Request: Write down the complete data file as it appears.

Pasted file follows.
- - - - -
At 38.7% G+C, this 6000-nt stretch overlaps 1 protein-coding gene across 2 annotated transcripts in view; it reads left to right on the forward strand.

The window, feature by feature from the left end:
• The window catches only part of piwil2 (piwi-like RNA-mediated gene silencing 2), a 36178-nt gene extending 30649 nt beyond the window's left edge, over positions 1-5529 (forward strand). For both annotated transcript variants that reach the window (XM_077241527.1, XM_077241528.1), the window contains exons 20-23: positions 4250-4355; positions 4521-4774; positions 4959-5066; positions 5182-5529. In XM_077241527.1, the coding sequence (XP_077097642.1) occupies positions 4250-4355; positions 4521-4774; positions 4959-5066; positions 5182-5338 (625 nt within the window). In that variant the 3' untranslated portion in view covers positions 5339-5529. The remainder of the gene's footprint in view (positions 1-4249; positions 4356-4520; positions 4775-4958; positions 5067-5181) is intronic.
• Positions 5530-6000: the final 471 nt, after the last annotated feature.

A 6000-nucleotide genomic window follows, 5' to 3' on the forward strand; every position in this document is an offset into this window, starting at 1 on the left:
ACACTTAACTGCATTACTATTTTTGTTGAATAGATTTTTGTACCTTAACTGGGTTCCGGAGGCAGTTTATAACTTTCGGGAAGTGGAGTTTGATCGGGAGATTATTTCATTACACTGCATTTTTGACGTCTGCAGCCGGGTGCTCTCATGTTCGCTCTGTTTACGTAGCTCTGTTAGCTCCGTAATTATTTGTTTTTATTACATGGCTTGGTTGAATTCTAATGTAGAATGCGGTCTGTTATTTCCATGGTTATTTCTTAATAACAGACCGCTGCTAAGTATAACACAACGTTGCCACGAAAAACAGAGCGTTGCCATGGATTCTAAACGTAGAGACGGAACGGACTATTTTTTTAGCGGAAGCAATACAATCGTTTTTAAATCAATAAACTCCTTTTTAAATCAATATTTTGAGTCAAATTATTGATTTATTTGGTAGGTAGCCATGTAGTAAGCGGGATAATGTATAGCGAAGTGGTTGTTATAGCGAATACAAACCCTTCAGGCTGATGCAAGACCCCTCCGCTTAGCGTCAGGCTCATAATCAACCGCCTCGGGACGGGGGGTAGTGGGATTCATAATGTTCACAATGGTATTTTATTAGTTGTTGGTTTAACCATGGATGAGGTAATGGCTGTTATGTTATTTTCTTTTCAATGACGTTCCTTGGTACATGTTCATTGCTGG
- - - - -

At 38.7% G+C, this 6000-nt stretch overlaps 1 protein-coding gene across 2 annotated transcripts in view; it reads left to right on the forward strand.

The window, feature by feature from the left end:
• The window catches only part of piwil2 (piwi-like RNA-mediated gene silencing 2), a 36178-nt gene extending 30649 nt beyond the window's left edge, over positions 1-5529 (forward strand). For both annotated transcript variants that reach the window (XM_077241527.1, XM_077241528.1), the window contains exons 20-23: positions 4250-4355; positions 4521-4774; positions 4959-5066; positions 5182-5529. In XM_077241527.1, the coding sequence (XP_077097642.1) occupies positions 4250-4355; positions 4521-4774; positions 4959-5066; positions 5182-5338 (625 nt within the window). In that variant the 3' untranslated portion in view covers positions 5339-5529. The remainder of the gene's footprint in view (positions 1-4249; positions 4356-4520; positions 4775-4958; positions 5067-5181) is intronic.
• Positions 5530-6000: the final 471 nt, after the last annotated feature.

A 6000-nucleotide genomic window follows, 5' to 3' on the forward strand; every position in this document is an offset into this window, starting at 1 on the left:
ACACTTAACTGCATTACTATTTTTGTTGAATAGATTTTTGTACCTTAACTGGGTTCCGGAGGCAGTTTATAACTTTCGGGAAGTGGAGTTTGATCGGGAGATTATTTCATTACACTGCATTTTTGACGTCTGCAGCCGGGTGCTCTCATGTTCGCTCTGTTTACGTAGCTCTGTTAGCTCCGTAATTATTTGTTTTTATTACATGGCTTGGTTGAATTCTAATGTAGAATGCGGTCTGTTATTTCCATGGTTATTTCTTAATAACAGACCGCTGCTAAGTATAACACAACGTTGCCACGAAAAACAGAGCGTTGCCATGGATTCTAAACGTAGAGACGGAACGGACTATTTTTTTAGCGGAAGCAATACAATCGTTTTTAAATCAATAAACTCCTTTTTAAATCAATATTTTGAGTCAAATTATTGATTTATTTGGTAGGTAGCCATGTAGTAAGCGGGATAATGTATAGCGAAGTGGTTGTTATAGCGAATACAAACCCTTCAGGCTGATGCAAGACCCCTCCGCTTAGCGTCAGGCTCATAATCAACCGCCTCGGGACGGGGGGTAGTGGGATTCATAATGTTCACAATGGTATTTTATTAGTTGTTGGTTTAACCATGGATGAGGTAATGGCTGTTATGTTATTTTCTTTTCAATGACGTTCCTTGGTACATGTTCATTGCTGG